Maternity funding and workforce reform: strategies for better design, better value, better health and equity
Donnellan-Fernandez, Roslyn Elizabeth
Newman, Lareen Ann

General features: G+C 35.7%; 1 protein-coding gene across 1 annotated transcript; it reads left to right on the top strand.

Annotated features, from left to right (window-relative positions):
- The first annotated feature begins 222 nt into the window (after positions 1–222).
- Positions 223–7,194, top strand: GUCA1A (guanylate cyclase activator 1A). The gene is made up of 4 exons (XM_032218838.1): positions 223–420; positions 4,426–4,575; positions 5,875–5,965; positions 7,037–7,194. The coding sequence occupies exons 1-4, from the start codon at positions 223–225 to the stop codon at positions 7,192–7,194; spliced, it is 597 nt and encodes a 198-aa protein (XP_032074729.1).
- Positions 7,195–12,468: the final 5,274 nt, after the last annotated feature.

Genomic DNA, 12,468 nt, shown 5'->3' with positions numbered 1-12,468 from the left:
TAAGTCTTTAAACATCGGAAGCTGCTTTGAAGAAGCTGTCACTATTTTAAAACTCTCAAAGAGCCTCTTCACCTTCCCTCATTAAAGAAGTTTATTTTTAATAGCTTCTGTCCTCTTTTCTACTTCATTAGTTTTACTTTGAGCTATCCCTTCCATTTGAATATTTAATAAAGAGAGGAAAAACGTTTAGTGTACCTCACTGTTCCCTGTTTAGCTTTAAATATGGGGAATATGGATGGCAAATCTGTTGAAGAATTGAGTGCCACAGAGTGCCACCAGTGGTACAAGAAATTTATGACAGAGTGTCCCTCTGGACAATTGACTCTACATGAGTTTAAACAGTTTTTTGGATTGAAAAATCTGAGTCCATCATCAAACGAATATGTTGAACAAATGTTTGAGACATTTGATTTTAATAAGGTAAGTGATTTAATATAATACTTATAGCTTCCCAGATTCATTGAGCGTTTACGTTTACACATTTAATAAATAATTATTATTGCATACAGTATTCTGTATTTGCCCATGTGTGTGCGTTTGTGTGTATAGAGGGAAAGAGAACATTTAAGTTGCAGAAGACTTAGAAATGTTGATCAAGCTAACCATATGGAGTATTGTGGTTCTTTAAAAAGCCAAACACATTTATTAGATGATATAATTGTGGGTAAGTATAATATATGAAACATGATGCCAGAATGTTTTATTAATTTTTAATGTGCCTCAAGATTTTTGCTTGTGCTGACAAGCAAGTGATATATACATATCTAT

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The purpose of this paper is to make transparent the connections between funding, workforce issues, and clinical outcomes in Australian maternity services, including their relationship to Casemix. It will also examine how these factors intersect and impact existing service models, emerging service models and, most importantly, contemporary consumer demand, community expectations of health care, and health outcomes for women and babies in the short and long term. Central to this purpose, the paper offers a dual critique: a) that the principles, foundation and model for funding maternity service provision in Australia within acute hospital services is seriously flawed and a significant driver for increased expenditure as well as unnecessary clinical interventions in healthy women and babies, and short term adverse health outcomes for mothers, babies and families; it also results in a larger, hitherto unacknowledged systems legacy with significant implications for long term health and economic outcomes of the population, including future health system management of the burden of chronic disease; b) that there is a current mismatch between policy and funding structure whereby biomedical/acute care models of service delivery for healthy pregnant women and babies are broadly privileged as the dominant paradigm for maternity services. This constitutes incoherent health policy and is inconsistent with both medical research and evidence- based ‘best practice,’ including a population health approach to delivery of maternity services and the view that good maternity service provision can act as a population level preventative health strategy. The paper uses Ulrich’s Systematic Boundary Critique (1) as a framework to make transparent the limitations and dysfunction of the current system and to propose an alternative design which has the capacity to improve equity, access, clinical outcomes, and reconfiguration and utilization of the skilled midwifery workforce. The new design can contribute reduced health care costs, labour force efficiency, staff retention, and economically sustainable services. The paper concludes that a national approach to policy and structural funding reform that relocates mainstream maternity services for healthy women and babies within a primary health care paradigm is urgently required in Australia, and is aligned with widespread consumer lobbying for such reform.